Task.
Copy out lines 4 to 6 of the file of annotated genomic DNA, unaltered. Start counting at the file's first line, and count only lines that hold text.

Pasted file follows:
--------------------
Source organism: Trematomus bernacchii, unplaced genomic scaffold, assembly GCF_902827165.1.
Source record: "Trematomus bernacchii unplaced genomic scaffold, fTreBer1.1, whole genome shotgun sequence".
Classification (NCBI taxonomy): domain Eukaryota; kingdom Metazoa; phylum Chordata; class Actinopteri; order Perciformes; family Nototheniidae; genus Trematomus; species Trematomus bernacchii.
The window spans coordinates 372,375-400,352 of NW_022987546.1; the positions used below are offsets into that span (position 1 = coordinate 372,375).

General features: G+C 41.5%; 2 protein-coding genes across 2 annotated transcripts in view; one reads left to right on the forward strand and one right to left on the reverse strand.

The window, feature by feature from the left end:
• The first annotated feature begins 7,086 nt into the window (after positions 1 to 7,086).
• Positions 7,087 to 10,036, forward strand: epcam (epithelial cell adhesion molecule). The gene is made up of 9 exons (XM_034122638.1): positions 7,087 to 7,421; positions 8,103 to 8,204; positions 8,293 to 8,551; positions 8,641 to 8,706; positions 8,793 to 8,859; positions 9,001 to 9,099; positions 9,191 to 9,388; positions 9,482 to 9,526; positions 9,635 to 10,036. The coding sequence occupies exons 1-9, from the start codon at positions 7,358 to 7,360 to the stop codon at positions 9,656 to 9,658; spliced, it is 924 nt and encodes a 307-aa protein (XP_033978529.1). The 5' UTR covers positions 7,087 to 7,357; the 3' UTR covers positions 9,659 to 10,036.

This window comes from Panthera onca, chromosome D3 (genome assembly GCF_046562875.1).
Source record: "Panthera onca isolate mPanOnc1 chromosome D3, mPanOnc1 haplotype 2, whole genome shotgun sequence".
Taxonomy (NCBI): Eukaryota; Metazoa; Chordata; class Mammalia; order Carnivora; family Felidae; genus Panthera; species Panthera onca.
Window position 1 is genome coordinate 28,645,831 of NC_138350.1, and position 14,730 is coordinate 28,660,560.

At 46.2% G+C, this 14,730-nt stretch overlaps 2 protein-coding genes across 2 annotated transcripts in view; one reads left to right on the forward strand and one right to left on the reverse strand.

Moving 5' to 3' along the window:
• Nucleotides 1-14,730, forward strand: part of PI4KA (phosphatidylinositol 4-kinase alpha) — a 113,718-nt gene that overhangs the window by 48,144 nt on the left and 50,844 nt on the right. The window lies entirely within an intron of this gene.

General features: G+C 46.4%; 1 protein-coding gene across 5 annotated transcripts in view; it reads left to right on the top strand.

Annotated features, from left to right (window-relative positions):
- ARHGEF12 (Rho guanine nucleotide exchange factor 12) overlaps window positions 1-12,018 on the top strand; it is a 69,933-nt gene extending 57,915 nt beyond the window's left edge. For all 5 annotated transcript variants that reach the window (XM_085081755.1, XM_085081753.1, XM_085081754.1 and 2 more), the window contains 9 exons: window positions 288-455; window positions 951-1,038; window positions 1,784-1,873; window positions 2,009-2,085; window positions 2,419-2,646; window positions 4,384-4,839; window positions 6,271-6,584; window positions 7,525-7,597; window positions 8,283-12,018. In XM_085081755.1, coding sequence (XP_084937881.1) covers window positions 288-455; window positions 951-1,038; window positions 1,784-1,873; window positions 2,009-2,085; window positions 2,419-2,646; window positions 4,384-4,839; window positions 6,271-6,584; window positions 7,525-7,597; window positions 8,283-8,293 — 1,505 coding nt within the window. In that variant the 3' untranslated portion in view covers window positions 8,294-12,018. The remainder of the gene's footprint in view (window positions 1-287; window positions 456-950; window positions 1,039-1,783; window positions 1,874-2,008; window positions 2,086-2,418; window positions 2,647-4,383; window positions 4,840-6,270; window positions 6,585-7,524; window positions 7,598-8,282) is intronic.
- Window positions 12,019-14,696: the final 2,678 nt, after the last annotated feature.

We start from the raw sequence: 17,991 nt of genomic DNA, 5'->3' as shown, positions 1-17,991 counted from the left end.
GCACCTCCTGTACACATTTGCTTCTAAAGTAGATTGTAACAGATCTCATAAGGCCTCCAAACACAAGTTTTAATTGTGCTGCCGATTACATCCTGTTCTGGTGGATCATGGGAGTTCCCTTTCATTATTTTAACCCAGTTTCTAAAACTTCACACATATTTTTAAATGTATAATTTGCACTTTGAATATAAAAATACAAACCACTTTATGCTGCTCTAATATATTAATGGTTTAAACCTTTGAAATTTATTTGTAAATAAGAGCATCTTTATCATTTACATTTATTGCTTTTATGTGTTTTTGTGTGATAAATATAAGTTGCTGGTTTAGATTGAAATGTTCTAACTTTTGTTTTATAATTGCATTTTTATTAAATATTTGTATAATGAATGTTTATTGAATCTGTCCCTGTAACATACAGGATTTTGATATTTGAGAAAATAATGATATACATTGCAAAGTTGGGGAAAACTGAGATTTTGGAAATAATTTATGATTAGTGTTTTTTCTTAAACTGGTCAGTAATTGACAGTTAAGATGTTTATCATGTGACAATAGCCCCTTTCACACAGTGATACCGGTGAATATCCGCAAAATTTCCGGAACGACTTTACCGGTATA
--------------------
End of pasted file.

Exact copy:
The window spans coordinates 372,375-400,352 of NW_022987546.1; the positions used below are offsets into that span (position 1 = coordinate 372,375).

General features: G+C 41.5%; 2 protein-coding genes across 2 annotated transcripts in view; one reads left to right on the forward strand and one right to left on the reverse strand.

The window, feature by feature from the left end: